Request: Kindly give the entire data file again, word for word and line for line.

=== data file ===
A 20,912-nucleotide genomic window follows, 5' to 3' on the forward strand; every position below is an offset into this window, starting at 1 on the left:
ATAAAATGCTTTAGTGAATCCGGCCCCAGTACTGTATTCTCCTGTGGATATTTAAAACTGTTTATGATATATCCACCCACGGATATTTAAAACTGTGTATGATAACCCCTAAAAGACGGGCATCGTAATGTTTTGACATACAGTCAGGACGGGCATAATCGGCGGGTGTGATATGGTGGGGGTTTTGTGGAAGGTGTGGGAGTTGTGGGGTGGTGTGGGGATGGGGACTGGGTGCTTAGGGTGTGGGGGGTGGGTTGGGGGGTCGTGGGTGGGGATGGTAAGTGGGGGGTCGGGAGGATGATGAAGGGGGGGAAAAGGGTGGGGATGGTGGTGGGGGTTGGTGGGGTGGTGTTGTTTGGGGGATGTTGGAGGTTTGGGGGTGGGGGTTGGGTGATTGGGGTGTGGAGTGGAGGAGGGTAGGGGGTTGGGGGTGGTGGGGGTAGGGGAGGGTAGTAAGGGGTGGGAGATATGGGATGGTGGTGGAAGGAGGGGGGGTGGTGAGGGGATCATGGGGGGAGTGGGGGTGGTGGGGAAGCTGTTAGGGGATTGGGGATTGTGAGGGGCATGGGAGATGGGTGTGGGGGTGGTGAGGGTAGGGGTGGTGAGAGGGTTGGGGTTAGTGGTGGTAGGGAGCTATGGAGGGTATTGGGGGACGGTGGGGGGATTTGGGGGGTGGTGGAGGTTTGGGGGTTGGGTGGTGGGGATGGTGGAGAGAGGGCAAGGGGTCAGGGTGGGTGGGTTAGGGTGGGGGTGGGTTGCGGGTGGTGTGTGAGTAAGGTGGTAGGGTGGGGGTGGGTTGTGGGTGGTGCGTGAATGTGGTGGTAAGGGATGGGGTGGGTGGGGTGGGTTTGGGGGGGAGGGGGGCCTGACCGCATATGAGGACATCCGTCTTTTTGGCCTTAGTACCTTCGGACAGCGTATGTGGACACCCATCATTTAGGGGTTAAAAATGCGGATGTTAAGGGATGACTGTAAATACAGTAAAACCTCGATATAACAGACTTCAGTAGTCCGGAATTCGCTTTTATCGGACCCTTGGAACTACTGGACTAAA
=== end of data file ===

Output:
A 20,912-nucleotide genomic window follows, 5' to 3' on the forward strand; every position below is an offset into this window, starting at 1 on the left:
ATAAAATGCTTTAGTGAATCCGGCCCCAGTACTGTATTCTCCTGTGGATATTTAAAACTGTTTATGATATATCCACCCACGGATATTTAAAACTGTGTATGATAACCCCTAAAAGACGGGCATCGTAATGTTTTGACATACAGTCAGGACGGGCATAATCGGCGGGTGTGATATGGTGGGGGTTTTGTGGAAGGTGTGGGAGTTGTGGGGTGGTGTGGGGATGGGGACTGGGTGCTTAGGGTGTGGGGGGTGGGTTGGGGGGTCGTGGGTGGGGATGGTAAGTGGGGGGTCGGGAGGATGATGAAGGGGGGGAAAAGGGTGGGGATGGTGGTGGGGGTTGGTGGGGTGGTGTTGTTTGGGGGATGTTGGAGGTTTGGGGGTGGGGGTTGGGTGATTGGGGTGTGGAGTGGAGGAGGGTAGGGGGTTGGGGGTGGTGGGGGTAGGGGAGGGTAGTAAGGGGTGGGAGATATGGGATGGTGGTGGAAGGAGGGGGGGTGGTGAGGGGATCATGGGGGGAGTGGGGGTGGTGGGGAAGCTGTTAGGGGATTGGGGATTGTGAGGGGCATGGGAGATGGGTGTGGGGGTGGTGAGGGTAGGGGTGGTGAGAGGGTTGGGGTTAGTGGTGGTAGGGAGCTATGGAGGGTATTGGGGGACGGTGGGGGGATTTGGGGGGTGGTGGAGGTTTGGGGGTTGGGTGGTGGGGATGGTGGAGAGAGGGCAAGGGGTCAGGGTGGGTGGGTTAGGGTGGGGGTGGGTTGCGGGTGGTGTGTGAGTAAGGTGGTAGGGTGGGGGTGGGTTGTGGGTGGTGCGTGAATGTGGTGGTAAGGGATGGGGTGGGTGGGGTGGGTTTGGGGGGGAGGGGGGCCTGACCGCATATGAGGACATCCGTCTTTTTGGCCTTAGTACCTTCGGACAGCGTATGTGGACACCCATCATTTAGGGGTTAAAAATGCGGATGTTAAGGGATGACTGTAAATACAGTAAAACCTCGATATAACAGACTTCAGTAGTCCGGAATTCGCTTTTATCGGACCCTTGGAACTACTGGACTAAA